By Scott Bury
What’s the next big thing in fantasy publishing?
The current vampire craze, most lately spurred by the Twilight phenomenon (whether you like it or not) has to be ending soon. It’s been going on too long.
The success of Twilight spurred a raft of knock-offs, predictably: the Thirst series of books comes to mind, but there are hundreds of others. Fan fiction (Fifty Shades of Grey began as Twilight fan fiction; I guess it’s true that spin-offs cannot be better than the original), parodies and shameless rip-offs. Then there are the TV shows, True Blood (at least it has a good theme song) and The Vampire Diaries.
There have been other waves of vampire popularity. There were a bunch of vampire books and movies in the 60s with the success of the campy Dark Shadows TV show. In the mid-70s, the vampire craze reached across media and into different age demographics, with movies like Dracula: A Love Story and a comic book I remember fondly, Tomb of Dracula.
Both Twilight and the Underworld series mixed the vampire and werewolf tropes, and I’ve noticed a lot more werewolf-themed books on the shelves and discount tables. I think my favourite title has to be Eat, Prey, Love.
But that’s winding down now, too, especially as the final Twilight movie has come and (thankfully) gone.
Right now, the big craze is zombies, what with all the zombie books, The Walking Dead TV show, and Warm Bodies on the big screen, but there is a lot more.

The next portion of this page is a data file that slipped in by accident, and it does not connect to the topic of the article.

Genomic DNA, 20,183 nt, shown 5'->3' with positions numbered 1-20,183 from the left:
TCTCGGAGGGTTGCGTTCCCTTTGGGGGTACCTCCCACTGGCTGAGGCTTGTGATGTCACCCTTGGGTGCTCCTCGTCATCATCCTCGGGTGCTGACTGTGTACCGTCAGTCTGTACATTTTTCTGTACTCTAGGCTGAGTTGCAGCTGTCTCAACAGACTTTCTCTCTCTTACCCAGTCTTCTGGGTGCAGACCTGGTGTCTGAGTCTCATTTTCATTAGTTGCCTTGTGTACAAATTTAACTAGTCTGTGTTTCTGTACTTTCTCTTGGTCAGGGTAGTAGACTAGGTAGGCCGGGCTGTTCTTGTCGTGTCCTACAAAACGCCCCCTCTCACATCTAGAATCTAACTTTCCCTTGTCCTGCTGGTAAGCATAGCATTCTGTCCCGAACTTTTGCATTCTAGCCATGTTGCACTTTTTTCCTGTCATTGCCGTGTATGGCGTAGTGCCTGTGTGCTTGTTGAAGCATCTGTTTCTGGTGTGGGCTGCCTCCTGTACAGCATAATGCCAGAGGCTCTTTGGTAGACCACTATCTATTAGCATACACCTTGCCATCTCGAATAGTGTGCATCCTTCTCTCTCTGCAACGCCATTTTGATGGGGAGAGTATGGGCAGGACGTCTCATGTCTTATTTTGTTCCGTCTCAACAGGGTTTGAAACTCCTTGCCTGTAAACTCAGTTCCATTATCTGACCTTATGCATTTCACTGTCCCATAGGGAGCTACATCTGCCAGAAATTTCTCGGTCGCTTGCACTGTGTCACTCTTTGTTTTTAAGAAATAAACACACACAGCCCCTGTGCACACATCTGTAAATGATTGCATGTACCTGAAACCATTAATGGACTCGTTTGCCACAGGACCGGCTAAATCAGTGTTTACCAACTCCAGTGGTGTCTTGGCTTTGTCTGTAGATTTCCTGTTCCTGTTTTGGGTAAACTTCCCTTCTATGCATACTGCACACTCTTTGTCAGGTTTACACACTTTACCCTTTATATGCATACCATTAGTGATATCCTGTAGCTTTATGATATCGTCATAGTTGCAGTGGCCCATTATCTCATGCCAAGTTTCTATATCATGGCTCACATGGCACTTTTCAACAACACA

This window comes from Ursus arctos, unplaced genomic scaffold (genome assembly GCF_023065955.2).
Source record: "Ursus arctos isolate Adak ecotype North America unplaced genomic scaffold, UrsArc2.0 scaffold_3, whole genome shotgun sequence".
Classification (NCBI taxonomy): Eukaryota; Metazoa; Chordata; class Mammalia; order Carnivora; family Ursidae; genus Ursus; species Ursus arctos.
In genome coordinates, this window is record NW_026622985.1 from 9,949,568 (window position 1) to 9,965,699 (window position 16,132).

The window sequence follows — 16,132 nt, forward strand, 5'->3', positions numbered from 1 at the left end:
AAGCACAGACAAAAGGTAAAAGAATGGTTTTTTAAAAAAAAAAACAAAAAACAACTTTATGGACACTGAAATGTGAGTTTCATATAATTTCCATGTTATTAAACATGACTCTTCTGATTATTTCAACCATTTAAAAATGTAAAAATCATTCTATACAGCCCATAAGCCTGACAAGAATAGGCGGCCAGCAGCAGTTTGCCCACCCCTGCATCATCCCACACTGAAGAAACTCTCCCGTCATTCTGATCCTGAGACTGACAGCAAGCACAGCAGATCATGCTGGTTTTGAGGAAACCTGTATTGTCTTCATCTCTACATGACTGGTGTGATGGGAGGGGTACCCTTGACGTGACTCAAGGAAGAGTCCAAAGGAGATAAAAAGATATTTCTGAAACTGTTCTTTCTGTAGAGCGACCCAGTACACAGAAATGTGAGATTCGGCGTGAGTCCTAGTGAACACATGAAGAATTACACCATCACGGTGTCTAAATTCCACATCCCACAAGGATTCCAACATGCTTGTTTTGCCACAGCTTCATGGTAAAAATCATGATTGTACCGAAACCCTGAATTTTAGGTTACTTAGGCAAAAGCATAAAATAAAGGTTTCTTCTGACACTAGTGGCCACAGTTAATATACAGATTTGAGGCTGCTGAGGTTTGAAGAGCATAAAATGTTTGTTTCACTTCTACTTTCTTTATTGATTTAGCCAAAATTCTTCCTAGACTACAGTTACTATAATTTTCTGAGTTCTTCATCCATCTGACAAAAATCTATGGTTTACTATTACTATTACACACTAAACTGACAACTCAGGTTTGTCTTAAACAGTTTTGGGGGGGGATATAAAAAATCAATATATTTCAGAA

There has also been a spate of angel-themed movies and books, too: Legion in 2010, about a rebellious Archangel Michael (wouldn’t Lucifer have made more sense?), and Constantine 2005, based on the graphic novel of the same name.
The Hobbit movies will again spur renewed interest in Tolkien and his brand of elves and dwarves, but I don’t think it’s going to reach the same level as when the Lord of the Rings movies came out.
And there’s been a strong, continuing interest in Greek mythology over the past decade o too: Liam Neeson as Zeus is only the latest, but who could forget the Hercules TV series about 15 years ago, which spawned Xena (coolest show ever!). There was a Jason and the Argonauts miniseries around 2000, and don’t forget Troy with an all-star cast in 2004, including Brad Pitt as Achilles and Eric Bana as Hector.
Predicting the next wave
So, what’s next? What will be the next fantasy creature or trope to top the popular consciousness? Mummies? Witches? Demons?
Predicting this accurately could make a new writer’s career, allowing him or her to ride a wave. As a strategy for success, though, it ranks right up there with betting on tsunamis.
There’s no shortage of literary fodder to create blockbuster movies — just scan the authors involved in this blog. As you’d expect from writers whose imaginations regularly trend toward the fantastic, the variety of subjects, settings and fantasy creatures is as vast as the night sky.
In the comments, make your best guess about the next big thing in popular fantasy. It’ll be fun to revisit these predictions in a year or two.
Scott Bury is author of The Bones of the Earth and the soon-to-be-released One Shade of Red. His blog is at scottswrittenwords.blogspot.com.